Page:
A worker sews face masks using African styled fabrics, 25 March 2020, at Nkosibo Laundromat and Dry Cleaners in Melville, Johannesburg. Picture: SUNDAY TIMES/ALAISTER RUSSELL
A worker sews face masks using African styled fabrics, 25 March 2020, at Nkosibo Laundromat and Dry Cleaners in Melville, Johannesburg. Picture: SUNDAY TIMES/ALAISTER RUSSELL

The tax relief measures announced by the government have been widely welcomed as means to mitigate the economic hardship for small and medium-sized businesses, caused by the lockdown to curb the spread of Covid-19.

The government announced relief for tax-compliant businesses with a turnover of less than R50m for employees’ tax, provisional tax payments and the employment tax incentive.

Joon Chong, tax partner at Webber Wentzel, says there has been no relief outlined in terms of late payments of VAT. She notes that VAT vendors who have monthly payment obligations have a payment due on April 7.

“There is no indication that there will be any relief (for late payments). This means that VAT vendors should only delay their VAT payments as a last resort to avoid the automatic 10% late payment penalty when payments are made after their due dates,” she warns.

Cliffe Dekker Hofmeyr’s law and tax experts Aubrey Mazibuko and Louis Botha note that tax compliant businesses with a turnover of less than R50m will be allowed to delay 20% of their PAYE liabilities over the next four months without penalties or interest. There is also relief in the form of a deferral of provisional tax payments for smaller businesses. However, provisional tax payment relief for sole-proprietor businesses has not been finalised.

Chong says the deferred payment of 20% of PAYE over the next four months is only applicable to smaller companies. No relief was offered to companies with turnover of more than R50m.

“There is a 10% late payment penalty on PAYE paid after the seventh of every month, and 10% late payment penalty for late payments of provisional taxes.”

Chong explains that there is a 20% underestimation penalty where the estimated taxable income used for the second provisional tax calculation is not at least 90% accurate. However, she says the Tax Administration Act provides for the remittance of penalties in exceptional circumstances.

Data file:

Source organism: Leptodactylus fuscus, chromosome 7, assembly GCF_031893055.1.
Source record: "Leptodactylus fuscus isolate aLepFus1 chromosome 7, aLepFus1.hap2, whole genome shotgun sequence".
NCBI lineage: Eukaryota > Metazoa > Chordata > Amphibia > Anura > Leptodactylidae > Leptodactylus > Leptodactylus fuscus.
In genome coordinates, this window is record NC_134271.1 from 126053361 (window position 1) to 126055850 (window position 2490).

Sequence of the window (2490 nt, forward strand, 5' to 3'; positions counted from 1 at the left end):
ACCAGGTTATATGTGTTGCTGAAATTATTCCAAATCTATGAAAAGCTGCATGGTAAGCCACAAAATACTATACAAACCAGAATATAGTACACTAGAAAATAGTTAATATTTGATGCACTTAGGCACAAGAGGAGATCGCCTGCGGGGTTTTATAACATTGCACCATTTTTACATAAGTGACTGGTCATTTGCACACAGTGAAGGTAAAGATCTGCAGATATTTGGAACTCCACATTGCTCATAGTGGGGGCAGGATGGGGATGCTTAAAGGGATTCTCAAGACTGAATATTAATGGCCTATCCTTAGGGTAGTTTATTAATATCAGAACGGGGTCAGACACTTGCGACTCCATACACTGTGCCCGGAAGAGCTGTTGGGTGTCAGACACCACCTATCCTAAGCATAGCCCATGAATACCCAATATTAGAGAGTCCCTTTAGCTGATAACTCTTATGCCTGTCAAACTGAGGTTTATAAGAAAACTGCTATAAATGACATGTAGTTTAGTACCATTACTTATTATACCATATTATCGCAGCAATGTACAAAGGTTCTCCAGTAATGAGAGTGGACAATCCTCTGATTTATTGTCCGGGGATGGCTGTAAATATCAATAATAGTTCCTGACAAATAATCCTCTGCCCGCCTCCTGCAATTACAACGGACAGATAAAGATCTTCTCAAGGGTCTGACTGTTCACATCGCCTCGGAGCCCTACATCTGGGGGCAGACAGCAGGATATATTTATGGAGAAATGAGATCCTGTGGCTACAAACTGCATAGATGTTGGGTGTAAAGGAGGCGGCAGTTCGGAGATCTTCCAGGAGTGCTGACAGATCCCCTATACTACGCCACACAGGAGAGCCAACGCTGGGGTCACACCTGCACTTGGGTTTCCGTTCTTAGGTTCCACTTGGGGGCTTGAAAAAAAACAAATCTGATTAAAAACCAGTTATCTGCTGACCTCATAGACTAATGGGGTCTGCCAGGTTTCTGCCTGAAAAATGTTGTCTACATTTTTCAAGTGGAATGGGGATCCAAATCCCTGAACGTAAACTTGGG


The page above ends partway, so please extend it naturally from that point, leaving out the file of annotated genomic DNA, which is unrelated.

The SA Revenue Service (Sars) must remit the penalty, or a portion thereof, if the tax authority is satisfied that the taxpayer was “incapable” of complying with the obligations under the relevant tax acts. One of the circumstances that may render a person incapable of complying with their tax obligations is a natural or human-made disaster. A civil disturbance, or disruption in services may also render a person “incapable” of complying with his tax obligations as set out in the relevant act.

Chong also notes that the Tax Administration Act provides for the remittance of penalties in a case of serious financial hardship where there is an “immediate danger” that the continuity of business operations and the continued employment of its employees are jeopardised.

Sars has indicated that any remission of penalty and interest requests will be done on a case-by-case basis. A Sars committee considering the request is likely to be guided by the principle of whether the taxpayer was incapable of complying with their tax payment obligations, and the documents provided to support this allegation are accurate and reliable. Chong suggests companies should maintain records over the coming months of business interruptions.

“This could be in the form of the number of cancellations of existing clients, bad debts, the number of debit orders bouncing and amounts, late payments from customers, agreements being renegotiated and discounts given.” She advises companies to keep records of their payroll calculations, and importantly, PAYE statements of accounts at various dates.

“It will be vital for employers to undertake their own calculations and payments made of the 80% payroll amounts.” Chong says it is imperative that taxpayers continue to try to meet their tax obligations “in full and timeously” where possible.

“This is to ensure that Sars and National Treasury are able to collect the revenue necessary to support Covid-19 disaster relief efforts and medical costs.”

Keith Engel, CEO of the South African Institute of Tax Professionals, says tax practitioners need to inform their clients of the available Covid-19 relief mechanisms.

“These relief mechanisms not only include assistance on the tax side, but also subsidies from other departments, such as the departments of labour and small business.”

Engel adds that thorough paperwork will be essential for prompt access to the relief.